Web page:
My P2P Lending Investment Portfolio at Bondora is now 5 Years Old

Wow, 5 years have passed since I first started to invest into p2p lending at Bondora in October 2012. I periodically review my experiences in this blog – you can read my last update here. Over the total time I did deposit 14,000 Euro and withdrew 17,800 Euro.  So over time I withdrew more than I ever deposited, meaning 3,800 Euro realized profit. Even better: I still have 604 loans in my Bondora portfolio with an outstanding principal of 7,467 Euro at an average interest rate of 23.78%. Of these 2,746 Euro are in current loans, 778 Euro in overdue loans and 3,941 Euro in 60+ days overdue loans. Some of this very overdue loans do in fact make very regular monthly payments, albeit smaller than the planned payments in the original payment schedule – it will take much longer for the loan to be repaid. And of course many of my red loans are duds, which haven’t made a single repayment and it is unlikely any recovery will be achieved. There is 43 Euro cash in the account.

Bondora shows a net return of 19.0% for my portfolio. In my own calculations, using XIRR in Excel, assuming that 30% of my 60+days overdue and 15% of my overdue loans will not be recovered, my ROI calculations result in 17.2% return. Even if I assume total loss on all outstanding loans that are 60+days overdue my ROI calculation results in 15.6%

Let’s look how my remaining portfolio is distributed by several criteria

Chart 1: My portfolio by country; majority in Estonian loans, remainder in Finnish loans

Chart 2: My portfolio by rating: more than half of the amount in B and C rated loans, large portions also in A and D ratings

Current situation at Bondora

New investors cannot expect to achieve similar yields. Interest rates are much lower now than when I started and I achieved a portion of my profit by trading loans on the secondary market at premium.
If you want to start on the Bondora p2p lending marketplace now, consider using the Portfolio Pro autoinvest set to Estonian loans only with AA to B (or C) credit grades. Maybe try some Finnish loans with better credit grades too.

Bondora originates roughly 3 million Euro new loans per month. There is no cash drag, usually available amounts get invested very fast.

Chart 3: Cumulative all time development of my portfolio by credit grades 2012-2017. Remember I only deposited 14,000 Euro. The high 76,698 Euro given as total investment is a result of reinvestments and active buying and selling of loans.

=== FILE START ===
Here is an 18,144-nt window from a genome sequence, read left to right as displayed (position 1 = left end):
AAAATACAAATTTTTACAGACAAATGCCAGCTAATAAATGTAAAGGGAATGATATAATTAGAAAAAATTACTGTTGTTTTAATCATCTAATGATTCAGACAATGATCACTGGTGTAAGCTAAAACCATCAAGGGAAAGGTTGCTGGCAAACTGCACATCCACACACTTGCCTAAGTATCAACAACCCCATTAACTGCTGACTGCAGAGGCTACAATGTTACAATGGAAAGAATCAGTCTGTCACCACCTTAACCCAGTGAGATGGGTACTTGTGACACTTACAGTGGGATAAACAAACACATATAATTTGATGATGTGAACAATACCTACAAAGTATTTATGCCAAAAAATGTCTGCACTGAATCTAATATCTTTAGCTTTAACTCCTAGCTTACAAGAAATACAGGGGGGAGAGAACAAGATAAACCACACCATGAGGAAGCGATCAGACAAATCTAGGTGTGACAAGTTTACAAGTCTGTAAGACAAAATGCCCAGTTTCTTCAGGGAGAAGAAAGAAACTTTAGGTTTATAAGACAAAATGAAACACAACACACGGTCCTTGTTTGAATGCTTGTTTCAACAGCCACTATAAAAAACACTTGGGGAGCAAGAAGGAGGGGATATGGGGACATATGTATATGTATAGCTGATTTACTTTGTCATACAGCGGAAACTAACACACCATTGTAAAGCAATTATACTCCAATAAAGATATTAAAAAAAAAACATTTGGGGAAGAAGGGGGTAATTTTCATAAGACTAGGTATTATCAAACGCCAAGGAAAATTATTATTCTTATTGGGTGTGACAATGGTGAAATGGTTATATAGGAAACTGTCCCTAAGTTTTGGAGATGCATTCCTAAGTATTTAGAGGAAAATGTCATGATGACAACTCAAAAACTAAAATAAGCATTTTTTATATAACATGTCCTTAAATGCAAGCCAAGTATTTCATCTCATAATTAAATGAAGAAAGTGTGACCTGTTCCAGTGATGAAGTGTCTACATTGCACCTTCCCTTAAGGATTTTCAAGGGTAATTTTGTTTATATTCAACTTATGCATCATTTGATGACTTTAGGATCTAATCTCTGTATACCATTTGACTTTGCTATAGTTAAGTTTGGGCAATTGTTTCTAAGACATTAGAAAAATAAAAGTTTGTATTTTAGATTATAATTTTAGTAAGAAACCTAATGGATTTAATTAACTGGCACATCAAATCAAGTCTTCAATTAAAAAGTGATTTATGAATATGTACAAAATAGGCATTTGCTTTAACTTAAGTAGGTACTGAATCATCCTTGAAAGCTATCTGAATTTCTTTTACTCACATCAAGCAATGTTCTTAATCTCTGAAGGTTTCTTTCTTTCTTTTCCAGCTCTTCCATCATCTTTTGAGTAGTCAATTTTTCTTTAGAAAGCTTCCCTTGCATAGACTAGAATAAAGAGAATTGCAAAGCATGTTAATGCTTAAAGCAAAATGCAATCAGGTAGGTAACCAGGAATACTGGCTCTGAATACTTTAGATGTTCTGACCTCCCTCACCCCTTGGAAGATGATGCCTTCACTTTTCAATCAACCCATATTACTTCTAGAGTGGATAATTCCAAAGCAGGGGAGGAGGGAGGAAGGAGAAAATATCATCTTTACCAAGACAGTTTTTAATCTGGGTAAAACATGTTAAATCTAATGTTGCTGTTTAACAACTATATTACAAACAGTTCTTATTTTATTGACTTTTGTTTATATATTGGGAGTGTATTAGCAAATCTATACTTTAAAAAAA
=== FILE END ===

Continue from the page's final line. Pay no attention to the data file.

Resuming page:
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5 thoughts on “My P2P Lending Investment Portfolio at Bondora is now 5 Years Old

  1. hi,

    Thanks for sharing!
    But hmmm, if you started with 14,000 and after 5 years you have 17,800
    than you have a cumulative interest of 4,9%
    $14000 * 1,049 * 1,049 * 1,049 * 1,049 * 1,049 * = $17,800

    for the kind of risk with Bondora that does not seem great.
    Obv. it depends when you added that 14,000

  2. Hi Bjorn,

    You are totally omitting the 7,467 Euro still invested in loans that are currently in my portfolio (and the 43 Euro cash). Depending on assumptions the ROI is therefore 17.2% or 15.6% in a pessimistic scenario (see above).

  3. hi Wiseclerk,

    Ok let me see if i get your numbers…
    you started 5 years ago with 14,000 Euro and withdrew 17,800
    further you still have:
    2,746 Euro are in current loans,
    778 Euro in overdue loans and
    3,941 Euro in 60+ days overdue loans

    So in best case scenario (unlikely) you have (everything added up above) euro 25,265
    that would give you a 12,5%/year which sure is very nice
    14,000 * 1,125 *1,125 *1,125 *1,125 *1,125 = 25,265

    If we write off the 60+ days loans, you get euro 21,324, that is:
    8,78% / year
    14000 * 1,0878* 1,0878* 1,0878* 1,0878* 1,0878 = 21,324

    I don’t see your 15,6% or 17,2%, how do you calculate that?
    For money you don’t need to eat, it still is a nice return, but for comparison reason the SPY did (on average) 12,5% every year in past 10 years…
    i like P2P myself too but wonder what would happen in a 2008 scenario, you would still have your SPY (although with big loss) but i guess P2P loans will be gone…

    i think sharing via blogs as these is great, looking forward to your next financial adventures!

  4. Hi Bjorn,

    >I don’t see your 15,6% or 17,2%, how do you calculate that?
    I use XIRR.
    Your estimate assumes the payout would be now. The difference to my calculation is that I withdrew more than 13000 a longer time ago (so the money earned the profit in a much shorter investment period).
    I don’t see investing in p2p lending as superior over investing on the stock market but rather as a diversification into a different asset class.

  5. hi Wiseclerk,

    Ok if you took money out sooner than that makes sense…

    Apart from p2p what other assets/investments do you have?
    What was the best investment ever? for me I guess my company…

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